University of Houston experts, including James Lawrence, associate professor of geosciences, are prepared to comment on the topics related to hurricane season preparation and response.
"Sugar Land is one of the fastest-growing areas in the entire country so we're delighted to be able to provide this important facility to support the community's ambitious educational objectives," said Renu Khator, chancellor of the UH System and UH president.
She joined a number of area dignitaries attending the dedication ceremony, including Sugar Land Mayor James Thompson; Sugar Land City Manager Alan Bogard; Fort Bend County Judge Bob Hebert; County Commissioner James Patterson; Rosenberg Mayor Joe Gurecky; FBISD Superintendent Timothy Jenney; Gene Reed, chairman of the George Foundation Board of Trustees; and the entire Sugar Land City Council. Representatives from the UH System included Board of Regents Chairman Welcome W. Wilson Sr., Regent Carroll Robertson Ray and UH-Victoria President Tim Hudson. Wharton County Junior College President Betty McCrohan and Chairman of the WCJC Board of Trustees Danny Gertson were also in attendance.
The 45,000-square-foot building, which will be known as Brazos Hall, will be shared by both UHSSL and Wharton County Junior College (WCJC). It includes 44 classrooms, including five computer labs, along with nine science labs, 73 faculty offices, an exercise facility, bookstore and the WCJC enrollment services office. A School of Nursing suite will be shared by both institutions. The new construction also features a two-level, 150-seat auditorium and large multi-purpose room.
All told, the new classrooms will provide seating for approximately 2,500 additional students.
"Brazos Hall will allow Fort Bend-area students to fulfill virtually all their lower- and upper-level educational needs at a single campus should they wish to," Khator said.
"This building is an admirable example of successfully embracing the collaborative spirit in higher education," said Betty McCrohan, WCJC president.
Construction was paid for, in part, by a "Building Futures Together" community fundraising campaign, which included a $4 million gift from the George Foundation and a $3.5 million contribution from the City of Sugar Land as a longterm lease agreement for nearby UHSSL property.
"We firmly believe that providing an opportunity for students to earn college degrees without having to leave Fort Bend County is a great way to invest in the future of this community," said Reed,chairman of the George Foundation Board of Trustees.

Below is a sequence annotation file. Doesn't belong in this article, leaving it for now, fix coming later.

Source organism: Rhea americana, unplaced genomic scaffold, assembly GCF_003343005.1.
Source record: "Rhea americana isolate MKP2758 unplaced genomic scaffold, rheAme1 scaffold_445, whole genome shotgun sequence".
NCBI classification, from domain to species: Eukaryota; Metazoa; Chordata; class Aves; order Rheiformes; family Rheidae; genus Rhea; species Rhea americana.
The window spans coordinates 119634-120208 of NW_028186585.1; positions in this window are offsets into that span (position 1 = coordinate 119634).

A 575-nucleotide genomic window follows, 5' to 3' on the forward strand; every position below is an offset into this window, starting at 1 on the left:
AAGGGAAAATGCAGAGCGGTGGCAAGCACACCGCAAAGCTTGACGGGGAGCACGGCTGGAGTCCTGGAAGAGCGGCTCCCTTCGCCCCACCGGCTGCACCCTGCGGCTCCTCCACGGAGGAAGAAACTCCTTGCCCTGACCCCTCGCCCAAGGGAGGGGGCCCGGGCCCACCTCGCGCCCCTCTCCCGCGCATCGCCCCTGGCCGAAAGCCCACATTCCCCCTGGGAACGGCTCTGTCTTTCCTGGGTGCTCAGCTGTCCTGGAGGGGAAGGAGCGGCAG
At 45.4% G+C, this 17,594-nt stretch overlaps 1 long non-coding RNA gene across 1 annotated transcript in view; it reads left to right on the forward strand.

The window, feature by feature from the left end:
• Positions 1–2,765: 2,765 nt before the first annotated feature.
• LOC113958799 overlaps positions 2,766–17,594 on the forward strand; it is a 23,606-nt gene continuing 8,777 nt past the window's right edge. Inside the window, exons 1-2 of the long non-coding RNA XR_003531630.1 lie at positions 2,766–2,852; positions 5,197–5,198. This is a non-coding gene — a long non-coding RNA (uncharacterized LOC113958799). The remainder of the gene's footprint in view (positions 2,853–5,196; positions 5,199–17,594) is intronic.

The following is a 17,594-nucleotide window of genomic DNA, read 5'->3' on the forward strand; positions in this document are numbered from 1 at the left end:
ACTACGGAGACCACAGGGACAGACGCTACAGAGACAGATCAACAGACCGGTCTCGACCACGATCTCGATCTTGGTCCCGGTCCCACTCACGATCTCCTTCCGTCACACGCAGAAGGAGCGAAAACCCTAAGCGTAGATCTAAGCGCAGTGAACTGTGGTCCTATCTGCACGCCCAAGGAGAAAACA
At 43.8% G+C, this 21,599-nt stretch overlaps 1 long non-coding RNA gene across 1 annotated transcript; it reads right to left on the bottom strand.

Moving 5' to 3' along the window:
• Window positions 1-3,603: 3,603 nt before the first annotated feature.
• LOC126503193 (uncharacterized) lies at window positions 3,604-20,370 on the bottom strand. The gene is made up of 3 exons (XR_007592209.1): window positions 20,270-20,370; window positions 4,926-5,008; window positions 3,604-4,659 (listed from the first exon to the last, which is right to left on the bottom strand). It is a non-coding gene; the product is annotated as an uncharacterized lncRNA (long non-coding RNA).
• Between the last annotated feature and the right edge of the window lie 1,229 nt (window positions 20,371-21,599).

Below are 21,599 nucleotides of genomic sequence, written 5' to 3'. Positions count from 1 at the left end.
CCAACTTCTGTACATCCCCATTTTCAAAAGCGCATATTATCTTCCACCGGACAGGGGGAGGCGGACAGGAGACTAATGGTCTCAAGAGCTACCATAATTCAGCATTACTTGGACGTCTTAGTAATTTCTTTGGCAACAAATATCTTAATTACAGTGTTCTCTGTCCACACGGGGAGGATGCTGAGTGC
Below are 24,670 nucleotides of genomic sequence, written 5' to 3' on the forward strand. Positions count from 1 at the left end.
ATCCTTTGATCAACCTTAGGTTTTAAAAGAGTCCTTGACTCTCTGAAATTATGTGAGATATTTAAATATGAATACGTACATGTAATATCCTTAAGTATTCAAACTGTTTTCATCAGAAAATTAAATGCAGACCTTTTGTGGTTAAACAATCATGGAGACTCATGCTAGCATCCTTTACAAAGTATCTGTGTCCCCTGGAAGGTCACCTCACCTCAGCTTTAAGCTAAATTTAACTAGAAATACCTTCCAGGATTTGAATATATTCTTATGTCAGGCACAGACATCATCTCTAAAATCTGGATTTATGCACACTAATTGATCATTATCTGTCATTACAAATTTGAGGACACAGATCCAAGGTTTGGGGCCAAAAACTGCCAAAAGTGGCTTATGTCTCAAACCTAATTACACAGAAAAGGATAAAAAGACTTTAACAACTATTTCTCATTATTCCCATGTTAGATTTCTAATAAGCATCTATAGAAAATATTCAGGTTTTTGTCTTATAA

UHSSL is a teaching center that offers junior, senior and graduate courses leading to more than 30 bachelor's and master's degrees from the four UH System universities. UHSSL offers multiple methods of instruction including face-to-face, instructional television, online, broadcast TV and videotape purchase.
"The physical expansion of the campus provides symbolic representation of academic program expansion taking place on the UHSSL campus, said Richard "Dick" Phillips, associate vice chancellor who oversees operations at both UHSSL and the UH System at Cinco Ranch. "WCJC's presence enhances the nearly seamless transition students can make to UHSSL. High quality programs, without the commute, at a savings - that's hard to beat."
The UH System at Sugar Land teaching center was created in 1995. Two years later, legislators transferred 248 acres of Texas Department of Transportation land to provide a permanent site for the educational facility. In 2002, UH System at Sugar Land moved into the Albert and Mamie George Building, made possible through the vision and generosity of the City of Sugar Land, the George Foundation, the Texas Department of Transportation and many corporate and individual donors.
That building will continue to serve as an instructional site and as the administrative headquarters for UHSSL.
Fort Bend County has plans to build a library on the UHSSL campus. The proposed library will include an additional 5,000 square feet to meet the needs of UHSSL and Wharton County Junior College students, in addition to serving the community.
ABOUT THE UNIVERSITY OF HOUSTON SYSTEM
The University of Houston System is the state's only metropolitan higher education system, encompassing four universities and two multi-institution teaching centers that serve 59,000 students. The universities are the University of Houston, a nationally recognized doctoral degree-granting, comprehensive research university; the University of Houston-Downtown, a four-year undergraduate university beginning limited expansion into graduate programs; and the University of Houston-Clear Lake and the University of Houston-Victoria, both upper division and master's-level institutions. The centers are the UH System at Sugar Land in Fort Bend and the UH System at Cinco Ranch. In addition, the UH System includes KUHF-FM, Houston's National Public Radio and classical radio station, and KUHT-TV, the nation's first educational television station.
ABOUT WHARTON COUNTY JUNIOR COLLEGE
Wharton County Junior College, a public, two-year, comprehensive community college, enrolls about 11,500 students per year. The college offers a wide range of postsecondary educational programs, including an Associate of Arts degree, an Associate of Arts in Teaching degree, Associate of Applied Science degrees, certificate and certification programs, distance learning programs, continuing education programs, and workforce development programs. The college operates four campuses in Sugar Land, Richmond, Wharton and Bay City with extension centers in El Campo and Palacios.